12   Therefore it shall come to pass, when the Egyptians shall see thee, that they shall say, This is his wife: and they will kill me, but they will save thee alive.
13   Say, I pray thee, thou art my sister: that it may be well with me for thy sake; and my soul shall live because of thee."

His original decision to forsake Canaan, the land of God 's choice, had simply been a practical decision to avert a problem.

But, as we now see, this decision soon sent him down the slippery slope to other bad choices.

I don't think Abram would have ever thought of suggesting such a thing to his wife when he was in Canaan .

But, no doubt, as they journeyed down into Egypt , they noticed the exceeding wickedness of the people, and soon Abram caved in to fear.

When you begin to deviate from the path of God’s revealed will, in time you will surely fall into practices that you would have never yielded to before.

Under Egypt ’s influence, Abram had encouraged his wife to lie about their relationship, and in so doing, he had effectively abandoned his responsibility for her protection.

The realization of what he was doing should have so shocked him that he would have immediately turned his back on Egypt .

Egypt was no place for him.

He was getting in way over his head, but pressed by the famine in Canaan , he still doggedly continued on.

As the old saying goes, he was jumping from the frying pan into the fire.

V 14-15  "And it came to pass, that, when Abram was come into Egypt , the Egyptians beheld the woman that she was very fair.
15   The princes also of Pharaoh saw her, and commended her before Pharaoh: and the woman was taken into Pharaoh's house.
16   And he entreated Abram well for her sake: and he had sheep, and oxen, and he asses, and menservants, and maidservants, and she asses, and camels."

Being the brother of such a beautiful woman had made him a very popular man with Pharaoh.

He had gone from the point of losing everything to a famine, to becoming a very rich man.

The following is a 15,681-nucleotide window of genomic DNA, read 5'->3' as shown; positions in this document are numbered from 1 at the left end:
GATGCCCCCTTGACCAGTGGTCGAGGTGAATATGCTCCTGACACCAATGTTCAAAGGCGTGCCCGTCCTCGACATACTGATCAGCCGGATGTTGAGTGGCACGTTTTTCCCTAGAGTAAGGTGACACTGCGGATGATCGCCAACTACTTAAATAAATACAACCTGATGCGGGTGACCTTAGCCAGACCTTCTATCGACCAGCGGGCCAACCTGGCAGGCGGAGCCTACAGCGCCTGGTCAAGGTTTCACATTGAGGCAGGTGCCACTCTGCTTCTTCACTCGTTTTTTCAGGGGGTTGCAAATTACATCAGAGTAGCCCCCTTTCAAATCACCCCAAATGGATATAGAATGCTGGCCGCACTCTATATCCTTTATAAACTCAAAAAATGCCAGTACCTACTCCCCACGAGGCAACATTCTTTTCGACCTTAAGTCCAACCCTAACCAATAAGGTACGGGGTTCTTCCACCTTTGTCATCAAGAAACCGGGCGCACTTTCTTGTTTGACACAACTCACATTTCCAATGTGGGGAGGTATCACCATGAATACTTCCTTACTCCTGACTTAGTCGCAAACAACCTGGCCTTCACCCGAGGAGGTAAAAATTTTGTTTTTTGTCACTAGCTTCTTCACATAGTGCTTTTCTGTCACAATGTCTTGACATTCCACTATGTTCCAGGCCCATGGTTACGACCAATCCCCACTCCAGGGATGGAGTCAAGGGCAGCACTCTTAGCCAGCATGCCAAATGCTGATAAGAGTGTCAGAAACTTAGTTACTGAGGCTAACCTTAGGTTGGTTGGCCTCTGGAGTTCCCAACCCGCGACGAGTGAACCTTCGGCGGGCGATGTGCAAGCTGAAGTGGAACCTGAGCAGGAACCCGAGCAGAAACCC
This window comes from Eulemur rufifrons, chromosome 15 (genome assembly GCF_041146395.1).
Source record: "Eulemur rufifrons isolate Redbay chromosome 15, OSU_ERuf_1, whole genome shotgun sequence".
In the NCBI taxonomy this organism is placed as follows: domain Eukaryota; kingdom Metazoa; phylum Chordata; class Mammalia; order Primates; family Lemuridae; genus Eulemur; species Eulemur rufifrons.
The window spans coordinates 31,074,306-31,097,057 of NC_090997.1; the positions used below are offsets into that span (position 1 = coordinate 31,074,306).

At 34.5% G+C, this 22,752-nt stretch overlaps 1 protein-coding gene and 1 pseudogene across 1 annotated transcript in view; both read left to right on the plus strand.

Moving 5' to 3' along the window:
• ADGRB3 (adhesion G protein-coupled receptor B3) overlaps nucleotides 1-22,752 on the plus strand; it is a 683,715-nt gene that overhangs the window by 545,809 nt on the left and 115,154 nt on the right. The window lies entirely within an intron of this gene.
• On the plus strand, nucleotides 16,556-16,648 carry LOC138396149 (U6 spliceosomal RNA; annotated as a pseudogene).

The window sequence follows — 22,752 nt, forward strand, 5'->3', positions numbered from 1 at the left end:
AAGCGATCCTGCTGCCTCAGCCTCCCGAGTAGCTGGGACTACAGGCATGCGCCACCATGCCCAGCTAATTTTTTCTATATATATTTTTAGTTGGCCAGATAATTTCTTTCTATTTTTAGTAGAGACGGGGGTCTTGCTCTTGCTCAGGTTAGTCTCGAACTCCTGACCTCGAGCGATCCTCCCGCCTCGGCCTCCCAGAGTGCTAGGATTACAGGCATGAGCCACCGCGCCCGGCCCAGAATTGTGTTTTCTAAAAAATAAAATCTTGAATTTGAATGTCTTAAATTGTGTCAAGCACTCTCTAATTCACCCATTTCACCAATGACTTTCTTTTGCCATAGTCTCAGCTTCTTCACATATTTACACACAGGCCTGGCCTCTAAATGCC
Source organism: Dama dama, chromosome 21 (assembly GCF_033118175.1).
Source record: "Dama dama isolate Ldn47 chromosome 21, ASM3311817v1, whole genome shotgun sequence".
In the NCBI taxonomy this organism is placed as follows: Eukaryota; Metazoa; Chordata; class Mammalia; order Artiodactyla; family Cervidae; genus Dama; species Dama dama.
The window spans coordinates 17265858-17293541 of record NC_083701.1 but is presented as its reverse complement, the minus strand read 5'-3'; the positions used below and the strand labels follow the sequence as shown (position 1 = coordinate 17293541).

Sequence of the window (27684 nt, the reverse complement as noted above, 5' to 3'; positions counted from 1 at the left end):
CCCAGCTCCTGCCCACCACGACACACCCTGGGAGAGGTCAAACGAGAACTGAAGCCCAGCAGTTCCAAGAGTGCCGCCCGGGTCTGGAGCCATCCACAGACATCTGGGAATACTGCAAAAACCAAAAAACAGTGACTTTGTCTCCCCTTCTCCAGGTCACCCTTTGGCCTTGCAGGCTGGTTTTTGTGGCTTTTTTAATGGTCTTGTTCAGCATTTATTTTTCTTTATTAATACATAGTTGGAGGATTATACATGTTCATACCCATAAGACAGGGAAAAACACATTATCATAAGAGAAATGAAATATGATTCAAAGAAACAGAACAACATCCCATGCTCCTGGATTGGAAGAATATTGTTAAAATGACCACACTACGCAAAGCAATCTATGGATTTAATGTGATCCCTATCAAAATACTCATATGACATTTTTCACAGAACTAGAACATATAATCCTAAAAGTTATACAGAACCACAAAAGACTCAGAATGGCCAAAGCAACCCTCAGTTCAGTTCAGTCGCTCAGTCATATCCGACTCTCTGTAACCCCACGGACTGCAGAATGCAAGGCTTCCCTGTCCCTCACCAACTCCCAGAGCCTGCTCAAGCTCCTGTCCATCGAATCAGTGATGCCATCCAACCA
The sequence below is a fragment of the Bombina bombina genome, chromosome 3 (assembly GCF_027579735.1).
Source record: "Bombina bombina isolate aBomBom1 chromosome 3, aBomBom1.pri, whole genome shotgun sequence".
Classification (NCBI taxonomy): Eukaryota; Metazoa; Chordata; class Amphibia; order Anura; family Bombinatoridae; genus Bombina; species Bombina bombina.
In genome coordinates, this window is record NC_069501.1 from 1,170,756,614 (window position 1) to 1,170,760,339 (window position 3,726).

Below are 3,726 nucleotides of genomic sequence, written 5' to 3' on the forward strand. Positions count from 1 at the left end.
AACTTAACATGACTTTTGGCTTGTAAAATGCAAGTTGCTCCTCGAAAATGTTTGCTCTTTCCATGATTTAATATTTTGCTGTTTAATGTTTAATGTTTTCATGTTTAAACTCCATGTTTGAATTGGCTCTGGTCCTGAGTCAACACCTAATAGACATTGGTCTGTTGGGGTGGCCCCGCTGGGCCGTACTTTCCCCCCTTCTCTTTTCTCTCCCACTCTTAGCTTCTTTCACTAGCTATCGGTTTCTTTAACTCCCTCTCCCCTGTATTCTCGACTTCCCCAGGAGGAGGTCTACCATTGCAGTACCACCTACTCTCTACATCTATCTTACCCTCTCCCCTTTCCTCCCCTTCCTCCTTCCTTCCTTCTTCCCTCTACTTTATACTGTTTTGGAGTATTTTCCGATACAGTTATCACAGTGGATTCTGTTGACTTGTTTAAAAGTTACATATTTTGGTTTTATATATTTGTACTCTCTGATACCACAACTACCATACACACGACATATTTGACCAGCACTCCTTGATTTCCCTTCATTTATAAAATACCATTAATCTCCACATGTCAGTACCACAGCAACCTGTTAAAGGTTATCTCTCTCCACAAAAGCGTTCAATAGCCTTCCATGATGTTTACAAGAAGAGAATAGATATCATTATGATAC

The world had treated him royally.

And it is true that compromise can often be very profitable materially speaking.

Yes, Abram had gained great wealth, but at what cost?

He had no altar, no communication with God, he was telling a lie, and living a lie.

And even though Pharaoh had been very generous with him, his ‘sister,’ (really his wife), although as yet undefiled, was constrained to live in Pharaoh's court.

The truth was, he had scandalously abandoned his wife to protect his own skin.

Materially speaking, things seem to be going quite well for Sarah's ‘brother,’ but in actual fact, everything was going very wrong, and was bound to get much worse.

No doubt by then both Abram and Sarai were having a lot of sleepless nights, and would have given anything to be back in Canaan, if by then it had been in their power to do so.

Proverbs 13:15 says "--the way of transgressors is hard."  And for them, that time had come.

Abram had left Canaan and communion with his God, and because of that, had sunken into one compromise after another.

The lesson is plain.

Exemption from temporary pressure, and even the accumulation of great wealth, are a poor equivalent for what one loses by deviating one hair’s breadth from the straight path of obedience.

How sad when the child of God slips into the current of this present evil world to avoid the trials and strain connected with God's path of obedience.

In the end, this course of action will bring leanness and barrenness to his soul.

He may have obtained the world's favour, gotten a name and a position amongst men, but what are these compared to the joy of the Lord, a pure conscience, a testimony for Christ, and an effectual service for Him?

So let us keep careful guard over our faith and a pure conscience.

1 Peter 5:8 warns us to--"Be sober, be vigilant; because your adversary the devil, as a roaring lion, walketh about, seeking whom he may devour."

When trial comes, instead of turning aside into Egypt , let us wait upon our God.

And let us remember Him "Who gave himself for our sins, that he might deliver us from this present evil world, according to the will of God and our Father" Galatians 1:4.

If His love for us, and His evaluation of this present world are such that He was willing to give Himself to deliver us from it, shall we then deny Him by plunging back into its power?